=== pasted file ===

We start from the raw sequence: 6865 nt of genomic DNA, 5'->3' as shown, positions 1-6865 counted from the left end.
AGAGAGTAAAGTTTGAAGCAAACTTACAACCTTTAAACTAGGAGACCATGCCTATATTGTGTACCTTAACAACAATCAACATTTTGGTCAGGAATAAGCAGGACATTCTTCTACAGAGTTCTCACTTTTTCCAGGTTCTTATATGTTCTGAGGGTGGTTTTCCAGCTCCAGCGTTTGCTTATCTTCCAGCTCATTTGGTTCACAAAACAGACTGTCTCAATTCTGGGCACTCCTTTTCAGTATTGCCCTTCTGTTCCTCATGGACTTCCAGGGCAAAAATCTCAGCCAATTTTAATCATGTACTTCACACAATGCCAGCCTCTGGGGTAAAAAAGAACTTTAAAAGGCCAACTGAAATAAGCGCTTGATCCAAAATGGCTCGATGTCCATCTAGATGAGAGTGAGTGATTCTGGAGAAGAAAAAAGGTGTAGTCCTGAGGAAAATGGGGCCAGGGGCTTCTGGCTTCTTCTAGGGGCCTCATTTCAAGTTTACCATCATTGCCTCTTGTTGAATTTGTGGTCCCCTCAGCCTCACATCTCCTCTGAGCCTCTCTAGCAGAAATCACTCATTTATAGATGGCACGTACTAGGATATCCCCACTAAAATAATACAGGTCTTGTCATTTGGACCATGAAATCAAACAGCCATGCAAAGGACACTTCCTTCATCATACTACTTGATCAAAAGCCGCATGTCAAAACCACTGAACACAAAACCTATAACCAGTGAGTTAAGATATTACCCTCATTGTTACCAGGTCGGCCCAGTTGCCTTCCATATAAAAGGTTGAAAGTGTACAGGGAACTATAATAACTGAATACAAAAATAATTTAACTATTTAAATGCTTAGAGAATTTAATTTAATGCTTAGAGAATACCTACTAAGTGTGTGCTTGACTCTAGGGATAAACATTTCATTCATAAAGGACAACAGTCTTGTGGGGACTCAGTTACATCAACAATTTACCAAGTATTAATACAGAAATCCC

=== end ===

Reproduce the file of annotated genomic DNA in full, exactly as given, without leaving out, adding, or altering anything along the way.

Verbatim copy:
We start from the raw sequence: 6865 nt of genomic DNA, 5'->3' as shown, positions 1-6865 counted from the left end.
AGAGAGTAAAGTTTGAAGCAAACTTACAACCTTTAAACTAGGAGACCATGCCTATATTGTGTACCTTAACAACAATCAACATTTTGGTCAGGAATAAGCAGGACATTCTTCTACAGAGTTCTCACTTTTTCCAGGTTCTTATATGTTCTGAGGGTGGTTTTCCAGCTCCAGCGTTTGCTTATCTTCCAGCTCATTTGGTTCACAAAACAGACTGTCTCAATTCTGGGCACTCCTTTTCAGTATTGCCCTTCTGTTCCTCATGGACTTCCAGGGCAAAAATCTCAGCCAATTTTAATCATGTACTTCACACAATGCCAGCCTCTGGGGTAAAAAAGAACTTTAAAAGGCCAACTGAAATAAGCGCTTGATCCAAAATGGCTCGATGTCCATCTAGATGAGAGTGAGTGATTCTGGAGAAGAAAAAAGGTGTAGTCCTGAGGAAAATGGGGCCAGGGGCTTCTGGCTTCTTCTAGGGGCCTCATTTCAAGTTTACCATCATTGCCTCTTGTTGAATTTGTGGTCCCCTCAGCCTCACATCTCCTCTGAGCCTCTCTAGCAGAAATCACTCATTTATAGATGGCACGTACTAGGATATCCCCACTAAAATAATACAGGTCTTGTCATTTGGACCATGAAATCAAACAGCCATGCAAAGGACACTTCCTTCATCATACTACTTGATCAAAAGCCGCATGTCAAAACCACTGAACACAAAACCTATAACCAGTGAGTTAAGATATTACCCTCATTGTTACCAGGTCGGCCCAGTTGCCTTCCATATAAAAGGTTGAAAGTGTACAGGGAACTATAATAACTGAATACAAAAATAATTTAACTATTTAAATGCTTAGAGAATTTAATTTAATGCTTAGAGAATACCTACTAAGTGTGTGCTTGACTCTAGGGATAAACATTTCATTCATAAAGGACAACAGTCTTGTGGGGACTCAGTTACATCAACAATTTACCAAGTATTAATACAGAAATCCC